There is a whole subsystem of Chinese medicine known as the Divergent Meridians that are based on helping maintain this holding, and prevent the release of things into the internal organs for as long as possible. It’s used in chronic health problems characterised by flare ups, where old symptoms re-appear and disappear again. Any auto immune condition, chronic back pain, rheumatoid arthritis, herpes, IBS, eczema, colitis, psoriasis, migraines, menieres disease could all be examples of a condition which would benefit from an approach based on the divergent meridians.
In the context of this way of looking at the body, the idea of detoxing is slightly absurd. The benefits of detoxing are probably more about rest and possibly improved diet. The most useful thing you can do in terms of detoxing is sleep more eat well, make yourself stronger and let your liver get on with the rest of it.
As we know with Lemmy, sleep wasn’t particularly his thing. He evidently had enormously powerful holding mechanisms for toxicity. They’d started to give out when he developed diabetes. Diabetes is a big system downgrade affecting micro blood flow. The lack of blood flow continued to downgrade him until it affected the function of his heart. With decline of the heart goes the blood flow necessary for maintaining containment of toxicity. With the collapse of this, physical masses, tumours and cancers form in the internal organs. They do so as a way of containing inflammation and toxic processes occurring in the organs.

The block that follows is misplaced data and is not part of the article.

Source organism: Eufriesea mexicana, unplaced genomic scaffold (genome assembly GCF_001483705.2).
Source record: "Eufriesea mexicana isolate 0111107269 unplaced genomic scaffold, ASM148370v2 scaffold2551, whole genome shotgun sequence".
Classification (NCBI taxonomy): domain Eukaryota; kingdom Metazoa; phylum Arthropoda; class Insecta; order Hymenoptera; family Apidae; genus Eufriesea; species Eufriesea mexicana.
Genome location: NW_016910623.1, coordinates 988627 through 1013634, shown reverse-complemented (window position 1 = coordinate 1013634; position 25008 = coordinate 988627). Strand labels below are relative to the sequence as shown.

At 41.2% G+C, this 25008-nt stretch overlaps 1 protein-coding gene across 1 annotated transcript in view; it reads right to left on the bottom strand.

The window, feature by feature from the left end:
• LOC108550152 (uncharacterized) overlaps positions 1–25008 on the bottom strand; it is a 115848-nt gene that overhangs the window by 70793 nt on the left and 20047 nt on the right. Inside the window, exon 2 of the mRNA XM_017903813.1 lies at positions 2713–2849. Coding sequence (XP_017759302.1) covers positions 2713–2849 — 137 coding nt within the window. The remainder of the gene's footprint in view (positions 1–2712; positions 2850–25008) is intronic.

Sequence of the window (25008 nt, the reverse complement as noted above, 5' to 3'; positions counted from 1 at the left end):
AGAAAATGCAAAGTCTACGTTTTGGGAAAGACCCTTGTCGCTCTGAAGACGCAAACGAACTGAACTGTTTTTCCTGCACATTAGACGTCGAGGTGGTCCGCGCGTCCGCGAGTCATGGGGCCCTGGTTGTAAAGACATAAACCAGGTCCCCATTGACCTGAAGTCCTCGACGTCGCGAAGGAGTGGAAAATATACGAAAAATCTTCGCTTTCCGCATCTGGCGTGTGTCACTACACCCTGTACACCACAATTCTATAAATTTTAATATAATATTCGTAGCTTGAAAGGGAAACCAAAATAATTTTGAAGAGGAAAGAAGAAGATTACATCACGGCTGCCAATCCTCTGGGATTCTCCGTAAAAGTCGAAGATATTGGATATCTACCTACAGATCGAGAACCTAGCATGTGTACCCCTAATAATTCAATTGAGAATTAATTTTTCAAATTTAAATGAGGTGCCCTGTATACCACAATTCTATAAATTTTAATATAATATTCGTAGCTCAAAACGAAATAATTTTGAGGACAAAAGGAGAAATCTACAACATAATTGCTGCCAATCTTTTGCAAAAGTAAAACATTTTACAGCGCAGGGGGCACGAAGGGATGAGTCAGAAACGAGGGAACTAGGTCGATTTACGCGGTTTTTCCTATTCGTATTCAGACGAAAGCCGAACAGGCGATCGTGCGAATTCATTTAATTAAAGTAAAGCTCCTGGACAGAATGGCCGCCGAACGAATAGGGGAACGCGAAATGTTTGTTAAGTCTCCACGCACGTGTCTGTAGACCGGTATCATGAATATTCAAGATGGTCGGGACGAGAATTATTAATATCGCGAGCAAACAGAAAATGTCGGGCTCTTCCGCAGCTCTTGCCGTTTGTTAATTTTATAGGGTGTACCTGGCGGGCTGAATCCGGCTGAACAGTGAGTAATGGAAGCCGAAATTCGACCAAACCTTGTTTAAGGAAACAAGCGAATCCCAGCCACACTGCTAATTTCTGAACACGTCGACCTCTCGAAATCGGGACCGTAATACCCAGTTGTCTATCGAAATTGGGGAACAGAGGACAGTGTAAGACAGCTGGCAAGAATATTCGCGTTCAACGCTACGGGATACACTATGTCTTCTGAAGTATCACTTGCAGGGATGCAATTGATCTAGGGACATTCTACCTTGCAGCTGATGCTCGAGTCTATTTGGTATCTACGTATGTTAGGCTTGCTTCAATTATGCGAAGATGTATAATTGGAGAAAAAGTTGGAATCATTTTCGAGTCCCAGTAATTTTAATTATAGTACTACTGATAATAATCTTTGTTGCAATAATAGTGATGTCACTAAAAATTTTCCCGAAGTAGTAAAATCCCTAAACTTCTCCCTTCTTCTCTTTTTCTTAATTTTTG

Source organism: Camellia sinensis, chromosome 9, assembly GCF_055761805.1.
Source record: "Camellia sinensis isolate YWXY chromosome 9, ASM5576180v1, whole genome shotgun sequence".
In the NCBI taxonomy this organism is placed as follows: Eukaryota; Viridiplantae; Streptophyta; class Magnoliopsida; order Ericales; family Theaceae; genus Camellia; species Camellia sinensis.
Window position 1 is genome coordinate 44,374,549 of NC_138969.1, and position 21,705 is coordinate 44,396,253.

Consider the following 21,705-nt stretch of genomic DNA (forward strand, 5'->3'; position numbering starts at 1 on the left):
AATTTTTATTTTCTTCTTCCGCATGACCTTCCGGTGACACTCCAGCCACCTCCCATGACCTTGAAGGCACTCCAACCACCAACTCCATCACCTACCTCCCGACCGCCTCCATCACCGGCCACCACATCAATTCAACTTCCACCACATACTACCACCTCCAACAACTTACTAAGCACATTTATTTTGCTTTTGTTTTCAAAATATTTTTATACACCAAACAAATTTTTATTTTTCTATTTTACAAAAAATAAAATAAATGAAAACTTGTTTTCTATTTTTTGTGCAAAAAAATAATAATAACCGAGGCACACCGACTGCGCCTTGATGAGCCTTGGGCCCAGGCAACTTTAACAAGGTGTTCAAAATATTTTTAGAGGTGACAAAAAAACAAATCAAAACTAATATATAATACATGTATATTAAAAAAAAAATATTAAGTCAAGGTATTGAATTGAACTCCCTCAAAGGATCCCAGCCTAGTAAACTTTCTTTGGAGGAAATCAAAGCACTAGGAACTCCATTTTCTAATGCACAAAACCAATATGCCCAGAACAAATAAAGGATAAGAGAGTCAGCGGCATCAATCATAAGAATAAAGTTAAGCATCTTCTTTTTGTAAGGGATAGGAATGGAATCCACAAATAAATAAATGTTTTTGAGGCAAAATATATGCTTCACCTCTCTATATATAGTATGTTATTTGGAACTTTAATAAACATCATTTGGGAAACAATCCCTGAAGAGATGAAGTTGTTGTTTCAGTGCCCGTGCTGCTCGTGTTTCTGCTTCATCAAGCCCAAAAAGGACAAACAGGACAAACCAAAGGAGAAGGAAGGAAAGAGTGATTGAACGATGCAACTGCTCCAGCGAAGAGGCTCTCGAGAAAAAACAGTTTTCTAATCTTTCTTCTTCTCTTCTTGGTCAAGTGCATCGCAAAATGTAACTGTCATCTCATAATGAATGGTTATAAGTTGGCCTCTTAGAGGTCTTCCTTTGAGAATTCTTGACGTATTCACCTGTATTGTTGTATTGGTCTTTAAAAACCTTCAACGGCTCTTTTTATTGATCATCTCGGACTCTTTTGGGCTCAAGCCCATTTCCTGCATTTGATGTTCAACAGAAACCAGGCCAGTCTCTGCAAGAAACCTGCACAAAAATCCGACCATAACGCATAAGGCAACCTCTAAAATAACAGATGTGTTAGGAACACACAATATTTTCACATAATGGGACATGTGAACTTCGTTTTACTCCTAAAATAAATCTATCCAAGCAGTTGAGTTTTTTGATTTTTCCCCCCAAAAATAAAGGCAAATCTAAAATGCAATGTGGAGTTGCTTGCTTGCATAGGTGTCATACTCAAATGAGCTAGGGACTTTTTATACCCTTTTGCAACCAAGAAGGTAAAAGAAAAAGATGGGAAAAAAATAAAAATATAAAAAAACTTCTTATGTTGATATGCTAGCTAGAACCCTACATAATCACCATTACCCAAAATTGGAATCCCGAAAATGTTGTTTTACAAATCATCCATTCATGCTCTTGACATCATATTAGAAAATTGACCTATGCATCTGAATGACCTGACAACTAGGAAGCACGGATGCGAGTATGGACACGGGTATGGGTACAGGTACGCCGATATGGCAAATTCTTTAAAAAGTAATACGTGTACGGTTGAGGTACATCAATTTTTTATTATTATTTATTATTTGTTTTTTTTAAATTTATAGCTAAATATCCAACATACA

This last ditch, desperate attempt to hold the problem at bay itself impairs organ function and leads to further downgrade and death.
Lemmy didn’t have to change for a long time. In the early years of his career he forged a unique sound that fused punk and heavy metal. He was a compelling comic book figure, almost a parody of the hard living outsider, but conveying a degree of weight and menace. In short he was a very powerful and influential figure in modern music. As time wore on this initial creation didn’t mature. Physically he was able to occupy this position for a long, long time. He continued partying on terms of “Dogged insolence in the face of mounting opposition to the contrary,” as he put it in a recent interview.
Emotionally, he didn’t have to grow, his constitution would allow him to carry on as a much younger man. If growth is, in part, a series of compromises made with your own physical life process, he didn’t have to compromise. If you roll with those compromises, if you change with change, then there is the possibility of spiritual and emotional growth that goes hand in hand with the changes of ageing. He didn’t have to, and so he didn’t.